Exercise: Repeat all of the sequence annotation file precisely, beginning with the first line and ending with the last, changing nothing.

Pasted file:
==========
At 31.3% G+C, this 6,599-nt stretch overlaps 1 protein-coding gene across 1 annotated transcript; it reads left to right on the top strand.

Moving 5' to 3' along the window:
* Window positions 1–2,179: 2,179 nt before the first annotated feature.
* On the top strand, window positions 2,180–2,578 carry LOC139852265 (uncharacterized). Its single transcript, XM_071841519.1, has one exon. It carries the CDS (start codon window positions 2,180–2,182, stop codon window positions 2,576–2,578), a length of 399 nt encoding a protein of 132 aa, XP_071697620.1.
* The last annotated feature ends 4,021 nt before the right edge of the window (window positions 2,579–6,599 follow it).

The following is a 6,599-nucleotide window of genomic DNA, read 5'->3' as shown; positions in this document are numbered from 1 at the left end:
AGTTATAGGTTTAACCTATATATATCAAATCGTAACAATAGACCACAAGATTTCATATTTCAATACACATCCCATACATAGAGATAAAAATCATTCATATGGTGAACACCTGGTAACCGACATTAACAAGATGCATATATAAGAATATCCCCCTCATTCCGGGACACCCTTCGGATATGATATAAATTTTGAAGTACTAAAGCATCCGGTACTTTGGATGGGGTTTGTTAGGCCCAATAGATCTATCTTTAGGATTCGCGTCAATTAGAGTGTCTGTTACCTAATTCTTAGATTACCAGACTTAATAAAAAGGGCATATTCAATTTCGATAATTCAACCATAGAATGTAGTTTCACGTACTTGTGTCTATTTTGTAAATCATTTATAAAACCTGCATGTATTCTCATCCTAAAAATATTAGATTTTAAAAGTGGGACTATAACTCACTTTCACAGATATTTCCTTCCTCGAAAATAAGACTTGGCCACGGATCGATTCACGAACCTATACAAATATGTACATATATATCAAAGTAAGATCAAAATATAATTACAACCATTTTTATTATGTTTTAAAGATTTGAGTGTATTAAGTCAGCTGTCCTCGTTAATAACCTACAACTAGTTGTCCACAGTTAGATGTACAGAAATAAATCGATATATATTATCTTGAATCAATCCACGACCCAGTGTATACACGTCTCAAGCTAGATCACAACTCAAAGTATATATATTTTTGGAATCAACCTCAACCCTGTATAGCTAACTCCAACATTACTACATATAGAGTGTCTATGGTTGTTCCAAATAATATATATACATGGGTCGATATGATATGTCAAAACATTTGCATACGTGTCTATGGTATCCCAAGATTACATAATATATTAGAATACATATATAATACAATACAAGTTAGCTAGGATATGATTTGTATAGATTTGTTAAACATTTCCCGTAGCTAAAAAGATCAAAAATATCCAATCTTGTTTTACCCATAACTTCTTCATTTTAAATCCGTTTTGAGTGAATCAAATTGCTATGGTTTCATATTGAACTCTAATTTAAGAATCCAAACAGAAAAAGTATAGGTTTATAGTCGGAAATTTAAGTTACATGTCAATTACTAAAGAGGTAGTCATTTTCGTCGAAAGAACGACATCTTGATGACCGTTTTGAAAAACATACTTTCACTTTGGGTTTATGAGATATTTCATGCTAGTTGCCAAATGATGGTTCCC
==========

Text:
At 31.3% G+C, this 6,599-nt stretch overlaps 1 protein-coding gene across 1 annotated transcript; it reads left to right on the top strand.

Moving 5' to 3' along the window:
* Window positions 1–2,179: 2,179 nt before the first annotated feature.
* On the top strand, window positions 2,180–2,578 carry LOC139852265 (uncharacterized). Its single transcript, XM_071841519.1, has one exon. It carries the CDS (start codon window positions 2,180–2,182, stop codon window positions 2,576–2,578), a length of 399 nt encoding a protein of 132 aa, XP_071697620.1.
* The last annotated feature ends 4,021 nt before the right edge of the window (window positions 2,579–6,599 follow it).

The following is a 6,599-nucleotide window of genomic DNA, read 5'->3' as shown; positions in this document are numbered from 1 at the left end:
AGTTATAGGTTTAACCTATATATATCAAATCGTAACAATAGACCACAAGATTTCATATTTCAATACACATCCCATACATAGAGATAAAAATCATTCATATGGTGAACACCTGGTAACCGACATTAACAAGATGCATATATAAGAATATCCCCCTCATTCCGGGACACCCTTCGGATATGATATAAATTTTGAAGTACTAAAGCATCCGGTACTTTGGATGGGGTTTGTTAGGCCCAATAGATCTATCTTTAGGATTCGCGTCAATTAGAGTGTCTGTTACCTAATTCTTAGATTACCAGACTTAATAAAAAGGGCATATTCAATTTCGATAATTCAACCATAGAATGTAGTTTCACGTACTTGTGTCTATTTTGTAAATCATTTATAAAACCTGCATGTATTCTCATCCTAAAAATATTAGATTTTAAAAGTGGGACTATAACTCACTTTCACAGATATTTCCTTCCTCGAAAATAAGACTTGGCCACGGATCGATTCACGAACCTATACAAATATGTACATATATATCAAAGTAAGATCAAAATATAATTACAACCATTTTTATTATGTTTTAAAGATTTGAGTGTATTAAGTCAGCTGTCCTCGTTAATAACCTACAACTAGTTGTCCACAGTTAGATGTACAGAAATAAATCGATATATATTATCTTGAATCAATCCACGACCCAGTGTATACACGTCTCAAGCTAGATCACAACTCAAAGTATATATATTTTTGGAATCAACCTCAACCCTGTATAGCTAACTCCAACATTACTACATATAGAGTGTCTATGGTTGTTCCAAATAATATATATACATGGGTCGATATGATATGTCAAAACATTTGCATACGTGTCTATGGTATCCCAAGATTACATAATATATTAGAATACATATATAATACAATACAAGTTAGCTAGGATATGATTTGTATAGATTTGTTAAACATTTCCCGTAGCTAAAAAGATCAAAAATATCCAATCTTGTTTTACCCATAACTTCTTCATTTTAAATCCGTTTTGAGTGAATCAAATTGCTATGGTTTCATATTGAACTCTAATTTAAGAATCCAAACAGAAAAAGTATAGGTTTATAGTCGGAAATTTAAGTTACATGTCAATTACTAAAGAGGTAGTCATTTTCGTCGAAAGAACGACATCTTGATGACCGTTTTGAAAAACATACTTTCACTTTGGGTTTATGAGATATTTCATGCTAGTTGCCAAATGATGGTTCCC